The BlackBerry Bold’s Keypad
For all the talk of the Bold’s screen and 3G capabilities, we know that the hearts and minds of the BlackBerry Nation are won by a single and definitive feature: the keypad. Notably, as the first screenshots of the Bold were leaked, many BlackBerry users were aghast that RIM had seemingly chosen to copy the keypad design of the almost universally reviled BlackBerry 8800 over the more popular BlackBerry Curve. After spending extensive time with the Bold, we can put those fears to rest: RIM has improved upon the basic 8800 design so significantly that it narrowly surpasses the BlackBerry Curve, resting comfortably as the second-best BlackBerry keypad ever (sorry, but the BlackBerry 7290 still holds a special place in our hearts).
Like the BlackBerry 8800, the Bold eschews the rounded, separated-key design of the Curve in favor of a compact, square-tile design. However, while the 8800 keypad seemed like a never-ending mass of sharp keys that made it difficult to accurately hit the desired letter, significant adjustments have been made to the Bold keypad to improve both speed and accuracy. First and foremost is the inclusion of guitar-like fretting between key rows, which provides much-needed vertical separation. Secondly, RIM has made the curved ridgeline to each key far less pronounced, offering a gradual decline rather than a sharp drop-off. This may seem like a minor adjustment, but offers a significant speed advantage to the Bold over the BlackBerry 8800. Whereas before, your fingers would often get caught up on the 8800’s ridgelines, on the BlackBerry Bold you will slide quickly and with grace from key to key.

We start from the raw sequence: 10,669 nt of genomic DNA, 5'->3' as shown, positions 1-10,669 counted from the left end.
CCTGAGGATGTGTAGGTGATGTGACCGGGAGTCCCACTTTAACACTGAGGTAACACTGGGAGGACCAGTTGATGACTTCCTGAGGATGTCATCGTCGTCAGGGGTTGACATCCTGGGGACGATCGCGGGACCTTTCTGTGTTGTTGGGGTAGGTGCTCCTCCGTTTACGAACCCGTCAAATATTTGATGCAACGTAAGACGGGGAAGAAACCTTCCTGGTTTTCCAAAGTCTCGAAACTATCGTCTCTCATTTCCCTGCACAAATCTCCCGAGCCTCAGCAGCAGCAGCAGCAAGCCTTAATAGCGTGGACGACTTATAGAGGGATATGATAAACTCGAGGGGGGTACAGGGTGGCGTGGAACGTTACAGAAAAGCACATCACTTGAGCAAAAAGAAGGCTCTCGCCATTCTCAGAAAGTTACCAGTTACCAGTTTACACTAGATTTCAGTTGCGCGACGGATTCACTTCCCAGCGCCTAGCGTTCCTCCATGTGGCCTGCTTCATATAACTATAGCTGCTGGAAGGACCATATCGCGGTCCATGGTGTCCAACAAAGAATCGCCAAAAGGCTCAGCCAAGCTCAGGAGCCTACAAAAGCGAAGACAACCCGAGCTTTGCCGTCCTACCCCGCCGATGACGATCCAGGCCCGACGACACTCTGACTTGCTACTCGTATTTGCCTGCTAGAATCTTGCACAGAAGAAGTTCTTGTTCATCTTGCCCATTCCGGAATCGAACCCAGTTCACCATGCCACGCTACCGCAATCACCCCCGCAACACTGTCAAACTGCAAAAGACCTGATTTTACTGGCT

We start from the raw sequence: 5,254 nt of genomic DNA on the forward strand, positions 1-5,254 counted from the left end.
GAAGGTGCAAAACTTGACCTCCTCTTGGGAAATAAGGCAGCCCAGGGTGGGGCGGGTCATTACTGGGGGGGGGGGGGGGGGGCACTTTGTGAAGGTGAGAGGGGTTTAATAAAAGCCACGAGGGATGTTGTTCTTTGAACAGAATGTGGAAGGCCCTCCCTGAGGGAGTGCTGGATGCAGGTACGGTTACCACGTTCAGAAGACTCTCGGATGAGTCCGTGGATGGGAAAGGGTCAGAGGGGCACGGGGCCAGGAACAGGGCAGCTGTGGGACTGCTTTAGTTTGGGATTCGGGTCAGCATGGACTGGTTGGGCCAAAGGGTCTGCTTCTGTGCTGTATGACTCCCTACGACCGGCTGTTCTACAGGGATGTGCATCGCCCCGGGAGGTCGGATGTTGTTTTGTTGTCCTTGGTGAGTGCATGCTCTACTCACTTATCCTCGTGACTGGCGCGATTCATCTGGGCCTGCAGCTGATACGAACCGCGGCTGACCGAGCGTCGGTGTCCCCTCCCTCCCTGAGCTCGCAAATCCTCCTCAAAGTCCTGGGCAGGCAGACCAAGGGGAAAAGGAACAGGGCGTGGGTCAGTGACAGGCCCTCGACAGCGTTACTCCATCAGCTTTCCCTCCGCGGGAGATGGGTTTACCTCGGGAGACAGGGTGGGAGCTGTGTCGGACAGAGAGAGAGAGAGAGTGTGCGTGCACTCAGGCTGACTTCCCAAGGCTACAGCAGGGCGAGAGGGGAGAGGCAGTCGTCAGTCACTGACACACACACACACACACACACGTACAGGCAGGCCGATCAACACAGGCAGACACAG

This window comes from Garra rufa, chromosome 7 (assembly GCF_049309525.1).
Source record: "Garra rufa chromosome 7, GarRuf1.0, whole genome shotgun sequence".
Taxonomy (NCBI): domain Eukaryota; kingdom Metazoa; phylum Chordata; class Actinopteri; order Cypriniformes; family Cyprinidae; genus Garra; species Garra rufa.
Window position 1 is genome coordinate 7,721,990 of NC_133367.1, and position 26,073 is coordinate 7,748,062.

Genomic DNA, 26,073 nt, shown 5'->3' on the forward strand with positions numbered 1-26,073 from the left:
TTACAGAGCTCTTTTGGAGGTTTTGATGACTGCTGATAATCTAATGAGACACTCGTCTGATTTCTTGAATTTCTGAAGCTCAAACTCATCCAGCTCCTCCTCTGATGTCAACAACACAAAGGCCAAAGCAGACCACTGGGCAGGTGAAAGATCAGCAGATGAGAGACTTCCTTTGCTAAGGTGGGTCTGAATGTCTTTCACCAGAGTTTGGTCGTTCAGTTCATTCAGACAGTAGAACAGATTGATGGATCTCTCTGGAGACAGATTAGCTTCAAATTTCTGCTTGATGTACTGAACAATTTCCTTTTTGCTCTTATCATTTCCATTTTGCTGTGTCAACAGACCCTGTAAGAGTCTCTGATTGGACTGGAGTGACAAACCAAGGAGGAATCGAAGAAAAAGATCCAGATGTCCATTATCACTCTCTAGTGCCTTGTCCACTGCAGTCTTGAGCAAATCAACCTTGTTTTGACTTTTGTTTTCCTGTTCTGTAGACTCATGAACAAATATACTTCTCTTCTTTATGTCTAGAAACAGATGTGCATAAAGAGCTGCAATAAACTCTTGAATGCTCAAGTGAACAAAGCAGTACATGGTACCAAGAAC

Beyond salvaging the defective 8800 design, the Bold keypad also wins out against the BlackBerry Curve. With the improvements mentioned above, the Curve can no longer claim the significant speed advantage it had over the 8800, allowing other Bold design features to stand out. For example, the larger but clearly defined Bold keys make the ‘hunting and pecking’ necessary for texting on the Curve seem passe. Also, unlike the the Curve, each key on the Bold also feels like its own separate entity when pushed, making the keypad as a whole feel like a collection of finely crafted dominoes rather than one interlocking piece of plastic. The BlackBerry Bold’s keys are also softer to the touch, eliminating the annoying clicking that takes place on the Curve. While the Bold’s softer keys are also slightly ‘stickier’ than the Curve’s, forcing your finger to remain in place just a millisecond or two longer, I didn’t find that this impacted my texting experience in any significant way.
In sum, the the BlackBerry Bold’s keypad is of a quality that will cause you to run your hands along its keys for sheer pleasure. BlackBerry 8800 and legacy 8700 users should come running to the Bold, while BlackBerry Curve users will be hard-pressed to refute the Bold’s keypad as the pound-for-pound champion.